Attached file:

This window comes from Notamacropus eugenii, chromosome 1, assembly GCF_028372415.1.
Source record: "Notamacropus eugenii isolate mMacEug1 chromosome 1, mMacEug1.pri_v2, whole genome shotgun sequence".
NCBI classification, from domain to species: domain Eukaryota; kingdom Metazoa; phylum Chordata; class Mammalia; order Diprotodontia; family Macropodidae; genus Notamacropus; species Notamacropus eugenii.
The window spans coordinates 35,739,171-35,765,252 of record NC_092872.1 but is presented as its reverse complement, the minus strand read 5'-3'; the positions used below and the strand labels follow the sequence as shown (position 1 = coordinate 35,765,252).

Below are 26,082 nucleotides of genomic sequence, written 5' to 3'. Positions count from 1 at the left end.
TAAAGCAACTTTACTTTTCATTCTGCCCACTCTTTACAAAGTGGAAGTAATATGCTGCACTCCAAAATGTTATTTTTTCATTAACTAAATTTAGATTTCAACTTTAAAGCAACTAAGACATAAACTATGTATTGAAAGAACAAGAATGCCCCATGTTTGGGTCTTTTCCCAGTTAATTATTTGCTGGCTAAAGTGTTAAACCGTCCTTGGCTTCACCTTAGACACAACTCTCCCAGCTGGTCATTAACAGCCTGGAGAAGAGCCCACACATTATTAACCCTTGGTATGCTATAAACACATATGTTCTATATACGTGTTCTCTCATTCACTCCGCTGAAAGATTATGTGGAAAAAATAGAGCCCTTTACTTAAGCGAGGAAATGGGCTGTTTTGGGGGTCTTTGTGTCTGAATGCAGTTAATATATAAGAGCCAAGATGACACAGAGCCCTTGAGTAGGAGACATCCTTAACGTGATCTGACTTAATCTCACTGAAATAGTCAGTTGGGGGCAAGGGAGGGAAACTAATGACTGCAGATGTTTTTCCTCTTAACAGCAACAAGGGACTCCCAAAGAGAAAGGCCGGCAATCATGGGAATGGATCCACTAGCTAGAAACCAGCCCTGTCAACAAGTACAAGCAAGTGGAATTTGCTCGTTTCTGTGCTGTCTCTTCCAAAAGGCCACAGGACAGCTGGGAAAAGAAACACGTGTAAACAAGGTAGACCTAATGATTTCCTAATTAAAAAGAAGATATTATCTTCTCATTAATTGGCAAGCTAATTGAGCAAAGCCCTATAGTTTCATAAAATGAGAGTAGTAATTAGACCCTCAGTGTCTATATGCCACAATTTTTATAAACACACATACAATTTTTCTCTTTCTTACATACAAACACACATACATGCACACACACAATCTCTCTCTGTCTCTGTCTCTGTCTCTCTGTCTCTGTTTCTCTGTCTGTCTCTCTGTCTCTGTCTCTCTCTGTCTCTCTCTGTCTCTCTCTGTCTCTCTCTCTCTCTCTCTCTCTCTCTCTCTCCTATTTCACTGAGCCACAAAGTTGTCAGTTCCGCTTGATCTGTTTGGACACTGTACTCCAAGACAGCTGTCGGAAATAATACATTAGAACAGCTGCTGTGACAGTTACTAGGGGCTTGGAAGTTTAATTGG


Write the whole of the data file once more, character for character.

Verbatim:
This window comes from Notamacropus eugenii, chromosome 1, assembly GCF_028372415.1.
Source record: "Notamacropus eugenii isolate mMacEug1 chromosome 1, mMacEug1.pri_v2, whole genome shotgun sequence".
NCBI classification, from domain to species: domain Eukaryota; kingdom Metazoa; phylum Chordata; class Mammalia; order Diprotodontia; family Macropodidae; genus Notamacropus; species Notamacropus eugenii.
The window spans coordinates 35,739,171-35,765,252 of record NC_092872.1 but is presented as its reverse complement, the minus strand read 5'-3'; the positions used below and the strand labels follow the sequence as shown (position 1 = coordinate 35,765,252).

Below are 26,082 nucleotides of genomic sequence, written 5' to 3'. Positions count from 1 at the left end.
TAAAGCAACTTTACTTTTCATTCTGCCCACTCTTTACAAAGTGGAAGTAATATGCTGCACTCCAAAATGTTATTTTTTCATTAACTAAATTTAGATTTCAACTTTAAAGCAACTAAGACATAAACTATGTATTGAAAGAACAAGAATGCCCCATGTTTGGGTCTTTTCCCAGTTAATTATTTGCTGGCTAAAGTGTTAAACCGTCCTTGGCTTCACCTTAGACACAACTCTCCCAGCTGGTCATTAACAGCCTGGAGAAGAGCCCACACATTATTAACCCTTGGTATGCTATAAACACATATGTTCTATATACGTGTTCTCTCATTCACTCCGCTGAAAGATTATGTGGAAAAAATAGAGCCCTTTACTTAAGCGAGGAAATGGGCTGTTTTGGGGGTCTTTGTGTCTGAATGCAGTTAATATATAAGAGCCAAGATGACACAGAGCCCTTGAGTAGGAGACATCCTTAACGTGATCTGACTTAATCTCACTGAAATAGTCAGTTGGGGGCAAGGGAGGGAAACTAATGACTGCAGATGTTTTTCCTCTTAACAGCAACAAGGGACTCCCAAAGAGAAAGGCCGGCAATCATGGGAATGGATCCACTAGCTAGAAACCAGCCCTGTCAACAAGTACAAGCAAGTGGAATTTGCTCGTTTCTGTGCTGTCTCTTCCAAAAGGCCACAGGACAGCTGGGAAAAGAAACACGTGTAAACAAGGTAGACCTAATGATTTCCTAATTAAAAAGAAGATATTATCTTCTCATTAATTGGCAAGCTAATTGAGCAAAGCCCTATAGTTTCATAAAATGAGAGTAGTAATTAGACCCTCAGTGTCTATATGCCACAATTTTTATAAACACACATACAATTTTTCTCTTTCTTACATACAAACACACATACATGCACACACACAATCTCTCTCTGTCTCTGTCTCTGTCTCTCTGTCTCTGTTTCTCTGTCTGTCTCTCTGTCTCTGTCTCTCTCTGTCTCTCTCTGTCTCTCTCTGTCTCTCTCTCTCTCTCTCTCTCTCTCTCTCTCCTATTTCACTGAGCCACAAAGTTGTCAGTTCCGCTTGATCTGTTTGGACACTGTACTCCAAGACAGCTGTCGGAAATAATACATTAGAACAGCTGCTGTGACAGTTACTAGGGGCTTGGAAGTTTAATTGG